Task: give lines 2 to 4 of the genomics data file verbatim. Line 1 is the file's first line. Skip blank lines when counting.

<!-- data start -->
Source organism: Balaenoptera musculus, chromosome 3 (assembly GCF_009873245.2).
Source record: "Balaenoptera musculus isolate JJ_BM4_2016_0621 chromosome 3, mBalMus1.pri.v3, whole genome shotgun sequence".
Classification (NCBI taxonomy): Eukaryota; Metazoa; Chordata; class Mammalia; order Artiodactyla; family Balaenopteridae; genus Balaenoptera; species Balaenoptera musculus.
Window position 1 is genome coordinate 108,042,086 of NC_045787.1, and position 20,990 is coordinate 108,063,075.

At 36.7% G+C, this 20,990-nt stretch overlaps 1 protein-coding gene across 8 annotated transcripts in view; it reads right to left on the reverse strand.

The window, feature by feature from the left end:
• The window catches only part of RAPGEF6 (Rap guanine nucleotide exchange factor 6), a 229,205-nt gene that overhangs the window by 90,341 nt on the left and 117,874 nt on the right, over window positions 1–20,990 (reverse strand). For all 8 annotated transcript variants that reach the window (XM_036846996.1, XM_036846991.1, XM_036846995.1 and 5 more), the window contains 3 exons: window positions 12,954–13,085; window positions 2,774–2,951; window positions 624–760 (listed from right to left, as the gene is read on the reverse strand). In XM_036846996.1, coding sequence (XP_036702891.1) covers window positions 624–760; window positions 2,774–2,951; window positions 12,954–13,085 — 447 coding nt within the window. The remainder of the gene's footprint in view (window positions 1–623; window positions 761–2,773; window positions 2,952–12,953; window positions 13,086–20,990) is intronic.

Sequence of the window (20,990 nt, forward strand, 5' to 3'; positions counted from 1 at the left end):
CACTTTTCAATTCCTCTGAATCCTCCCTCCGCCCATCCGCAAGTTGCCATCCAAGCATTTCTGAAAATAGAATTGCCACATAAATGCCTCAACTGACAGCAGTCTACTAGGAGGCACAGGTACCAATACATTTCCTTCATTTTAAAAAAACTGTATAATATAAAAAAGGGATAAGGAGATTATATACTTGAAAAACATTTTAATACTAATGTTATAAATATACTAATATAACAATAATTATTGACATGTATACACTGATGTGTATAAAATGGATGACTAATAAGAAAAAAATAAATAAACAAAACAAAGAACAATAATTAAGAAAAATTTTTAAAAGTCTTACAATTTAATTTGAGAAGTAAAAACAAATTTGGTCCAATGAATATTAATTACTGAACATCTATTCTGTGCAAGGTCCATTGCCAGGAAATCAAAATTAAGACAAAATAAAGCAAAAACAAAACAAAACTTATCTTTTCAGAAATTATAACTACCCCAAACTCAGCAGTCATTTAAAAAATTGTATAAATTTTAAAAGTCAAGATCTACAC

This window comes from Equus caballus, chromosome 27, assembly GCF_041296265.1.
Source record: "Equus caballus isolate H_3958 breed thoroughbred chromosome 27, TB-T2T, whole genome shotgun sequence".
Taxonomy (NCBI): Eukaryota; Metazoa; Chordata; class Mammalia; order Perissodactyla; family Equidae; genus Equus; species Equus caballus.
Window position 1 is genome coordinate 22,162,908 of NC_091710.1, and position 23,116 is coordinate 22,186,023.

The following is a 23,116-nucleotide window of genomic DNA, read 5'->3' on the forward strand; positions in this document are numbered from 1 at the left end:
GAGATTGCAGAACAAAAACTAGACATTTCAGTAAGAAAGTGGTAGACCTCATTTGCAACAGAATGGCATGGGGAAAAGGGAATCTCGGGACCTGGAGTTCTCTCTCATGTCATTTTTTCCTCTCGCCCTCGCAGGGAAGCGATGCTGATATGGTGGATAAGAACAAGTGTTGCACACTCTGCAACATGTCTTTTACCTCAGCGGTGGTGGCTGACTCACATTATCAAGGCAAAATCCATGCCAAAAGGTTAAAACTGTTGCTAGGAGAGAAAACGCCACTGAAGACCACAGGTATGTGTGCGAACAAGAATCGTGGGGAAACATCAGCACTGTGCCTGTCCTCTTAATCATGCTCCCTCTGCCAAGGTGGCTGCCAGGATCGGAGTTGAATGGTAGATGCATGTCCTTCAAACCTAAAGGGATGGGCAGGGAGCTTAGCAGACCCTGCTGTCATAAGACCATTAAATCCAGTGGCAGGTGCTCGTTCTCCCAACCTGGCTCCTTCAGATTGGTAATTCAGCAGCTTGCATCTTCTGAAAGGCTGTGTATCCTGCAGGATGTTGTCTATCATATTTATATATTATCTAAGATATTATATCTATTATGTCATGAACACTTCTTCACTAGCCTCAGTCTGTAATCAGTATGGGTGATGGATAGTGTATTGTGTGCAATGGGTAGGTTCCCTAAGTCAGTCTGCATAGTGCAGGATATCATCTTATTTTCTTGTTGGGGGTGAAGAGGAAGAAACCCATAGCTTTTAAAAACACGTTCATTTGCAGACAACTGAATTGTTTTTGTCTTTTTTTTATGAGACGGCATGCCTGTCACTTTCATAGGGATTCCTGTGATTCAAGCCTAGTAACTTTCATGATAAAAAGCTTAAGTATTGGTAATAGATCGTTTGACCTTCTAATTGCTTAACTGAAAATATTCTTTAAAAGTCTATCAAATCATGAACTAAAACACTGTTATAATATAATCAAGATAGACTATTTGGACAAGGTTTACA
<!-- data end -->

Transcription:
Source record: "Balaenoptera musculus isolate JJ_BM4_2016_0621 chromosome 3, mBalMus1.pri.v3, whole genome shotgun sequence".
Classification (NCBI taxonomy): Eukaryota; Metazoa; Chordata; class Mammalia; order Artiodactyla; family Balaenopteridae; genus Balaenoptera; species Balaenoptera musculus.
Window position 1 is genome coordinate 108,042,086 of NC_045787.1, and position 20,990 is coordinate 108,063,075.